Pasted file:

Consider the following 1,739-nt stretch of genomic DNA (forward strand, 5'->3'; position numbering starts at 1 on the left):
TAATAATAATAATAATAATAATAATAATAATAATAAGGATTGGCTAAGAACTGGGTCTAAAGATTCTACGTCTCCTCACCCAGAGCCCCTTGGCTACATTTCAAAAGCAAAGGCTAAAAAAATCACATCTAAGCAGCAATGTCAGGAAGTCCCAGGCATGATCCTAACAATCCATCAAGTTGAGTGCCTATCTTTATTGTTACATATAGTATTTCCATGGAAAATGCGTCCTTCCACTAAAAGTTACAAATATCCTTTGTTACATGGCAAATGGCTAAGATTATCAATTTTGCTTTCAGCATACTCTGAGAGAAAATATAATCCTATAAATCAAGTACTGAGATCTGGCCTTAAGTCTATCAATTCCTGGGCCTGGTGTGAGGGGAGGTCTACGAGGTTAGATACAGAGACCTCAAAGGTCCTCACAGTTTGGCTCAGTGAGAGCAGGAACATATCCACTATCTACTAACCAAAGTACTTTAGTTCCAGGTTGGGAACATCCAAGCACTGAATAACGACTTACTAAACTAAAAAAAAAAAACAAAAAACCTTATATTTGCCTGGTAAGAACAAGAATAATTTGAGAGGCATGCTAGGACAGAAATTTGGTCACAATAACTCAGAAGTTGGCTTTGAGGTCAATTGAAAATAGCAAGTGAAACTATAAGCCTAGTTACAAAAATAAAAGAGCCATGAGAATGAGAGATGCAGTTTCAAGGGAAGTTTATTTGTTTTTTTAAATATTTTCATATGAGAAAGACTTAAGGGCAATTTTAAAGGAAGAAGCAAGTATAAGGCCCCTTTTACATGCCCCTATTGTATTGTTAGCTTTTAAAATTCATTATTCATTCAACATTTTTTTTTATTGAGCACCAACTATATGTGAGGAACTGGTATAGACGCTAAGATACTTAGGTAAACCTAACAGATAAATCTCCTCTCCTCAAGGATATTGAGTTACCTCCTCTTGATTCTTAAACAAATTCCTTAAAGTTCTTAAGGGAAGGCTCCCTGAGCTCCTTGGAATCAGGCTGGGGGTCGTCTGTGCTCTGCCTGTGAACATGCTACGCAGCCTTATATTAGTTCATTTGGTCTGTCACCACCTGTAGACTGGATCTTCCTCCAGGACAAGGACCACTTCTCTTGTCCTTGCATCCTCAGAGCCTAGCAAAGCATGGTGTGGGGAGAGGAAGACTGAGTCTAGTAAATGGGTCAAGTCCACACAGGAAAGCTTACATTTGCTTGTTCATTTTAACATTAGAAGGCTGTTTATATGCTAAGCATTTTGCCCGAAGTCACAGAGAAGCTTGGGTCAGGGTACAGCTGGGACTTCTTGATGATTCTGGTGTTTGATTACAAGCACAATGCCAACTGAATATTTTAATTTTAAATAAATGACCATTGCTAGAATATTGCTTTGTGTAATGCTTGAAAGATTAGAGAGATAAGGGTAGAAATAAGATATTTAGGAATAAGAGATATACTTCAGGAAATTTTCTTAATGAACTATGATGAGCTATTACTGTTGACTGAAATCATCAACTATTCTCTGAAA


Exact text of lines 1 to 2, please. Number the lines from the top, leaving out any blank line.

Consider the following 1,739-nt stretch of genomic DNA (forward strand, 5'->3'; position numbering starts at 1 on the left):
TAATAATAATAATAATAATAATAATAATAATAATAAGGATTGGCTAAGAACTGGGTCTAAAGATTCTACGTCTCCTCACCCAGAGCCCCTTGGCTACATTTCAAAAGCAAAGGCTAAAAAAATCACATCTAAGCAGCAATGTCAGGAAGTCCCAGGCATGATCCTAACAATCCATCAAGTTGAGTGCCTATCTTTATTGTTACATATAGTATTTCCATGGAAAATGCGTCCTTCCACTAAAAGTTACAAATATCCTTTGTTACATGGCAAATGGCTAAGATTATCAATTTTGCTTTCAGCATACTCTGAGAGAAAATATAATCCTATAAATCAAGTACTGAGATCTGGCCTTAAGTCTATCAATTCCTGGGCCTGGTGTGAGGGGAGGTCTACGAGGTTAGATACAGAGACCTCAAAGGTCCTCACAGTTTGGCTCAGTGAGAGCAGGAACATATCCACTATCTACTAACCAAAGTACTTTAGTTCCAGGTTGGGAACATCCAAGCACTGAATAACGACTTACTAAACTAAAAAAAAAAAACAAAAAACCTTATATTTGCCTGGTAAGAACAAGAATAATTTGAGAGGCATGCTAGGACAGAAATTTGGTCACAATAACTCAGAAGTTGGCTTTGAGGTCAATTGAAAATAGCAAGTGAAACTATAAGCCTAGTTACAAAAATAAAAGAGCCATGAGAATGAGAGATGCAGTTTCAAGGGAAGTTTATTTGTTTTTTTAAATATTTTCATATGAGAAAGACTTAAGGGCAATTTTAAAGGAAGAAGCAAGTATAAGGCCCCTTTTACATGCCCCTATTGTATTGTTAGCTTTTAAAATTCATTATTCATTCAACATTTTTTTTTATTGAGCACCAACTATATGTGAGGAACTGGTATAGACGCTAAGATACTTAGGTAAACCTAACAGATAAATCTCCTCTCCTCAAGGATATTGAGTTACCTCCTCTTGATTCTTAAACAAATTCCTTAAAGTTCTTAAGGGAAGGCTCCCTGAGCTCCTTGGAATCAGGCTGGGGGTCGTCTGTGCTCTGCCTGTGAACATGCTACGCAGCCTTATATTAGTTCATTTGGTCTGTCACCACCTGTAGACTGGATCTTCCTCCAGGACAAGGACCACTTCTCTTGTCCTTGCATCCTCAGAGCCTAGCAAAGCATGGTGTGGGGAGAGGAAGACTGAGTCTAGTAAATGGGTCAAGTCCACACAGGAAAGCTTACATTTGCTTGTTCATTTTAACATTAGAAGGCTGTTTATATGCTAAGCATTTTGCCCGAAGTCACAGAGAAGCTTGGGTCAGGGTACAGCTGGGACTTCTTGATGATTCTGGTGTTTGATTACAAGCACAATGCCAACTGAATATTTTAATTTTAAATAAATGACCATTGCTAGAATATTGCTTTGTGTAATGCTTGAAAGATTAGAGAGATAAGGGTAGAAATAAGATATTTAGGAATAAGAGATATACTTCAGGAAATTTTCTTAATGAACTATGATGAGCTATTACTGTTGACTGAAATCATCAACTATTCTCTGAAA